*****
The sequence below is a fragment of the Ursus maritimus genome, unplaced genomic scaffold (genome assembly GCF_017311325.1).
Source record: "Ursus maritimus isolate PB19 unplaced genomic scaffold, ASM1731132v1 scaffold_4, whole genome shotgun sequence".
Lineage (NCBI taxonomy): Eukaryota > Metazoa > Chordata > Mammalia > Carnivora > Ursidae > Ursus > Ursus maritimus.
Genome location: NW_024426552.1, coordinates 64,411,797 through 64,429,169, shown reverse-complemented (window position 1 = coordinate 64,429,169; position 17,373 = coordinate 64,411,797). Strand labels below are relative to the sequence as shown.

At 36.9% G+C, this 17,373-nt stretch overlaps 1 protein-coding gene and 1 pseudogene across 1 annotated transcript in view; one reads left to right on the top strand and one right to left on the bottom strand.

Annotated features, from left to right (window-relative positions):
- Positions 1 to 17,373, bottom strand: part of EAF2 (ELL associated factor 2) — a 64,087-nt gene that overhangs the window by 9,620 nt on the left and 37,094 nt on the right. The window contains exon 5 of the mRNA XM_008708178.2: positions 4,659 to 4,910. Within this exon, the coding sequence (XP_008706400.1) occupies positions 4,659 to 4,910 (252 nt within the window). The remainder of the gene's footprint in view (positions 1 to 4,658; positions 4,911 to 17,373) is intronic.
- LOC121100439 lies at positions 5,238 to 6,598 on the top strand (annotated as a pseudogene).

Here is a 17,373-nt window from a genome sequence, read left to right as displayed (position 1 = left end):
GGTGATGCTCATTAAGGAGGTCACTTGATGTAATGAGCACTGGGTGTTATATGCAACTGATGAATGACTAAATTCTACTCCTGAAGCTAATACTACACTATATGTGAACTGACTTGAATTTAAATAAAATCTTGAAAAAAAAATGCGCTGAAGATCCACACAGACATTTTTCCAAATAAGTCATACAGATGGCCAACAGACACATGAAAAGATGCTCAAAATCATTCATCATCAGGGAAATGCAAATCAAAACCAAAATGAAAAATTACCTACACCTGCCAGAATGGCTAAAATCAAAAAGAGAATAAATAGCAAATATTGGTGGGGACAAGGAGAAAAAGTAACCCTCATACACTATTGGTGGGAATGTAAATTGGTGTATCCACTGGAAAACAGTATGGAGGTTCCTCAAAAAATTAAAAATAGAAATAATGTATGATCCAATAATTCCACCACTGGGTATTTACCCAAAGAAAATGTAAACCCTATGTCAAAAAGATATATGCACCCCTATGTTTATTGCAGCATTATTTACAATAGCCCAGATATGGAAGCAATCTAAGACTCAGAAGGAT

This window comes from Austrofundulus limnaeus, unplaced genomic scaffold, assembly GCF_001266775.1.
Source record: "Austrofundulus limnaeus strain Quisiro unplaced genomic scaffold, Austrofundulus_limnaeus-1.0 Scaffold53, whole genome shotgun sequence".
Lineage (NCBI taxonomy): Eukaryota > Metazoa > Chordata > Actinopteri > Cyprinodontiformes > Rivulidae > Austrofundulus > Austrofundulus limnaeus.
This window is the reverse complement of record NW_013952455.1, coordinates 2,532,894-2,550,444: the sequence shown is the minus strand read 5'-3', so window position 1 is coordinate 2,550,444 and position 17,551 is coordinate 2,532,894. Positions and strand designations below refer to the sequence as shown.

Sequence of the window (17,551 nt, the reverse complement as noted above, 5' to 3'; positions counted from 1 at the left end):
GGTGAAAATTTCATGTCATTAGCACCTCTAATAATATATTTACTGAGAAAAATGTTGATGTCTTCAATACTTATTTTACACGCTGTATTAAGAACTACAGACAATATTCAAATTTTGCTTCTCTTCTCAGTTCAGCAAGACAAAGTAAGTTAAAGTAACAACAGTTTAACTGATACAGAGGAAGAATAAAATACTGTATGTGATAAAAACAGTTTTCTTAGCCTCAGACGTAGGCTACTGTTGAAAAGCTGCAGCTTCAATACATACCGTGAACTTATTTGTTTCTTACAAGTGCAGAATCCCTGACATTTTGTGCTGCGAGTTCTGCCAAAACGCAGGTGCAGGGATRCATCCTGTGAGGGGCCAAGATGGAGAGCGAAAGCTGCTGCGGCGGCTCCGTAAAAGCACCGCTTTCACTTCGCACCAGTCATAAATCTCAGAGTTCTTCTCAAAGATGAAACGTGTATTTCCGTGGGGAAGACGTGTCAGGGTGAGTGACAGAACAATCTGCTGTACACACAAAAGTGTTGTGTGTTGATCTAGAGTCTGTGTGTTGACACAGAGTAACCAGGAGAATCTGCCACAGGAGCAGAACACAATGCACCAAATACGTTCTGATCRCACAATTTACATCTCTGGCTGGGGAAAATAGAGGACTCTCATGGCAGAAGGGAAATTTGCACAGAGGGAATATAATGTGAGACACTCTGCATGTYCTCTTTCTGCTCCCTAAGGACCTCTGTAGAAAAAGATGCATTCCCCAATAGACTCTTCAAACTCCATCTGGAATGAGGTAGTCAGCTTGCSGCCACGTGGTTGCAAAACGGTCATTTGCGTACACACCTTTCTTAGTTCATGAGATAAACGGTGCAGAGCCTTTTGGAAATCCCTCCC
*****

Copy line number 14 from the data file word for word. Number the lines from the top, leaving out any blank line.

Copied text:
This window is the reverse complement of record NW_013952455.1, coordinates 2,532,894-2,550,444: the sequence shown is the minus strand read 5'-3', so window position 1 is coordinate 2,550,444 and position 17,551 is coordinate 2,532,894. Positions and strand designations below refer to the sequence as shown.